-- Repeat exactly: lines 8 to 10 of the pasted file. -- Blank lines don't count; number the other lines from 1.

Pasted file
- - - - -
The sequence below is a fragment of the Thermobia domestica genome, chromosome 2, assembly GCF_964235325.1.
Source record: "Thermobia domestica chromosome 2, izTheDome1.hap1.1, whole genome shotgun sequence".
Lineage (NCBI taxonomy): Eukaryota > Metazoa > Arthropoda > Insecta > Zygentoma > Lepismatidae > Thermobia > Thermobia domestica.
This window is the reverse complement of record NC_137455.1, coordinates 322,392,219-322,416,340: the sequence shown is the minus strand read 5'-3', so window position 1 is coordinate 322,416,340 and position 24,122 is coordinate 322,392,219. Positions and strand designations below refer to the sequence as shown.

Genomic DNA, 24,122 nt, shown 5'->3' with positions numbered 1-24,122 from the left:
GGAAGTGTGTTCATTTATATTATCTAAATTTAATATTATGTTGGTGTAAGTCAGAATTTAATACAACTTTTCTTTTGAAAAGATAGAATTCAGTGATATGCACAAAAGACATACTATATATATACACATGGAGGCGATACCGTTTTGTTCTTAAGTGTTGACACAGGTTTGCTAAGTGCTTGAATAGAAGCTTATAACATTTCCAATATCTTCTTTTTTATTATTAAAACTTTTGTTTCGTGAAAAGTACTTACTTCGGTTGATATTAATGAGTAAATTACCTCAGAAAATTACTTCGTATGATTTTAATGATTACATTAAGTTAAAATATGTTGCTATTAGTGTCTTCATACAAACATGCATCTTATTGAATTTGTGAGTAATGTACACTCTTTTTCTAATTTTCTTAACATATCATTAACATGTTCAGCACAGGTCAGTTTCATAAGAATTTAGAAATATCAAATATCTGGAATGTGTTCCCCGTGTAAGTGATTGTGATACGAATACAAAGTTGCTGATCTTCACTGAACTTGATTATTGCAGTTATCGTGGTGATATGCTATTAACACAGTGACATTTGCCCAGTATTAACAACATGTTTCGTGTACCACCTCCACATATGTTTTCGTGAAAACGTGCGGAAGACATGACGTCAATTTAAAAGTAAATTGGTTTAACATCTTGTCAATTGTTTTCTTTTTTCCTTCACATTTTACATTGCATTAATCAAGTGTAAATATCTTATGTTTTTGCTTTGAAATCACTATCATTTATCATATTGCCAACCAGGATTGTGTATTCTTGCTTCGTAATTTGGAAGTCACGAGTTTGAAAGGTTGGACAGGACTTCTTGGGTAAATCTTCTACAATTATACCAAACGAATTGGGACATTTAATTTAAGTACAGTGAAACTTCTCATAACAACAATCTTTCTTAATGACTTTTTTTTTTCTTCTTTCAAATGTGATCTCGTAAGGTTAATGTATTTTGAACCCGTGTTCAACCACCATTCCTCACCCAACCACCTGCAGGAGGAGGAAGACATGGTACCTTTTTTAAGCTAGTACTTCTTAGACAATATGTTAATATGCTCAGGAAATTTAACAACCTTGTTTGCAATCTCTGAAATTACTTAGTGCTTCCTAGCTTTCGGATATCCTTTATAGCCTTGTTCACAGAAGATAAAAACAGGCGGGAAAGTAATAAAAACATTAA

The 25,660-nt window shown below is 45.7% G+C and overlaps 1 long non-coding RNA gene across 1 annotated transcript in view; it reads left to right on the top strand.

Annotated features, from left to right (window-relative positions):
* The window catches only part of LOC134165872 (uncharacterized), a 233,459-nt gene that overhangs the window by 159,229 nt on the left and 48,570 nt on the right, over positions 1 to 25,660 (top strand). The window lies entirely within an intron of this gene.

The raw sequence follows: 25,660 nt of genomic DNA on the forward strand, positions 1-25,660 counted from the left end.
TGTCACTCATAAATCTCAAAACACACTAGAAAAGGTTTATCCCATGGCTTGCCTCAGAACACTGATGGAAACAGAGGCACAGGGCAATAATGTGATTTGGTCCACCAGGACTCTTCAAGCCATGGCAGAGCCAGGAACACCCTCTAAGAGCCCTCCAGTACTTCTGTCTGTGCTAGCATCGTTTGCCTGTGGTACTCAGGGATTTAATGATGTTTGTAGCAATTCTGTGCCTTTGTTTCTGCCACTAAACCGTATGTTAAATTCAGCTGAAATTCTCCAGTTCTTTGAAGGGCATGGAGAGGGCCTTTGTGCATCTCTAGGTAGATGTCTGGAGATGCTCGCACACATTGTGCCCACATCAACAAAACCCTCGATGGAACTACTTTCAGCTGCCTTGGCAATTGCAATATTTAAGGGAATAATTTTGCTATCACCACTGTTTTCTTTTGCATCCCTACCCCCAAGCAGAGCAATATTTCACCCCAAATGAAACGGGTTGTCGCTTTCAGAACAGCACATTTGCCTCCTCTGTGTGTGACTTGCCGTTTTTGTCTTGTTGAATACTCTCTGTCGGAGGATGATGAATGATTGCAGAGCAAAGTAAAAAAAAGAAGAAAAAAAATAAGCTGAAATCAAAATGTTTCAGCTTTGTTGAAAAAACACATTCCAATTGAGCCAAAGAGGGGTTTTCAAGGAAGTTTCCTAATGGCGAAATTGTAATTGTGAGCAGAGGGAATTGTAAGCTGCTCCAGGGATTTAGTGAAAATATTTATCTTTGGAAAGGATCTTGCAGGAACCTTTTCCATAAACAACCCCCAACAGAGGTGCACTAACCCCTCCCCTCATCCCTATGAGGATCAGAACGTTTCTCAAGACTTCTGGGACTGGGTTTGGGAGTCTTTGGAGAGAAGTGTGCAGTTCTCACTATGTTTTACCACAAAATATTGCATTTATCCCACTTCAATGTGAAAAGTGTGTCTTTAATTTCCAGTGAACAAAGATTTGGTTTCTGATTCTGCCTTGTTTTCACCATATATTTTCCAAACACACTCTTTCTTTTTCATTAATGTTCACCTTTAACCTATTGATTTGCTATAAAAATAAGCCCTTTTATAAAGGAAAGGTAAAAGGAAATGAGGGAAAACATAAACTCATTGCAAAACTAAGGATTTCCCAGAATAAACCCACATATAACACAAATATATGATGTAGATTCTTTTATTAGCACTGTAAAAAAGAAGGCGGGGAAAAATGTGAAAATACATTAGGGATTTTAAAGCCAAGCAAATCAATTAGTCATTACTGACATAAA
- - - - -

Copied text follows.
Annotated features, from left to right (window-relative positions):
* The window catches only part of LOC134165872 (uncharacterized), a 233,459-nt gene that overhangs the window by 159,229 nt on the left and 48,570 nt on the right, over positions 1 to 25,660 (top strand). The window lies entirely within an intron of this gene.

The raw sequence follows: 25,660 nt of genomic DNA on the forward strand, positions 1-25,660 counted from the left end.